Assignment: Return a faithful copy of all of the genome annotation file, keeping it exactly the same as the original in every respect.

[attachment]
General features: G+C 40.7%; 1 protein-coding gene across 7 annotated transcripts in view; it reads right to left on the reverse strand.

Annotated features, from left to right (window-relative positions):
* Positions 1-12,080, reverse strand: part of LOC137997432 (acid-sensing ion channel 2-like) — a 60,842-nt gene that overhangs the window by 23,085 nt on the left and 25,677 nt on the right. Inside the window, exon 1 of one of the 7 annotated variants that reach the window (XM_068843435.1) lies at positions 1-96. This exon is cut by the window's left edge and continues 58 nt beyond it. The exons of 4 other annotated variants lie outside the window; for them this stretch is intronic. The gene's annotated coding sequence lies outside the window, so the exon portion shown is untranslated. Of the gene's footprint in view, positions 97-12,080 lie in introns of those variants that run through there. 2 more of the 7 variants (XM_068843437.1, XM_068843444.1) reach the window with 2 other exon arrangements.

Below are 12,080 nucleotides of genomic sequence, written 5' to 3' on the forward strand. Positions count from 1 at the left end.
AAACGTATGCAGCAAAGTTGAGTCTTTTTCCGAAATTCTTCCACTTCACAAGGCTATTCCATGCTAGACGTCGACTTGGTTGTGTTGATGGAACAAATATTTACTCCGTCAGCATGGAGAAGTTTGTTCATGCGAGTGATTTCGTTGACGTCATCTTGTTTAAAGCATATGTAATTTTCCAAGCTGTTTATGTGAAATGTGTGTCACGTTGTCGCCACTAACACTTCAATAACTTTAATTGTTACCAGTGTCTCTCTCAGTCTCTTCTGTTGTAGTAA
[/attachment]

General features: G+C 40.7%; 1 protein-coding gene across 7 annotated transcripts in view; it reads right to left on the reverse strand.

Annotated features, from left to right (window-relative positions):
* Positions 1-12,080, reverse strand: part of LOC137997432 (acid-sensing ion channel 2-like) — a 60,842-nt gene that overhangs the window by 23,085 nt on the left and 25,677 nt on the right. Inside the window, exon 1 of one of the 7 annotated variants that reach the window (XM_068843435.1) lies at positions 1-96. This exon is cut by the window's left edge and continues 58 nt beyond it. The exons of 4 other annotated variants lie outside the window; for them this stretch is intronic. The gene's annotated coding sequence lies outside the window, so the exon portion shown is untranslated. Of the gene's footprint in view, positions 97-12,080 lie in introns of those variants that run through there. 2 more of the 7 variants (XM_068843437.1, XM_068843444.1) reach the window with 2 other exon arrangements.

Below are 12,080 nucleotides of genomic sequence, written 5' to 3' on the forward strand. Positions count from 1 at the left end.
AAACGTATGCAGCAAAGTTGAGTCTTTTTCCGAAATTCTTCCACTTCACAAGGCTATTCCATGCTAGACGTCGACTTGGTTGTGTTGATGGAACAAATATTTACTCCGTCAGCATGGAGAAGTTTGTTCATGCGAGTGATTTCGTTGACGTCATCTTGTTTAAAGCATATGTAATTTTCCAAGCTGTTTATGTGAAATGTGTGTCACGTTGTCGCCACTAACACTTCAATAACTTTAATTGTTACCAGTGTCTCTCTCAGTCTCTTCTGTTGTAGTAA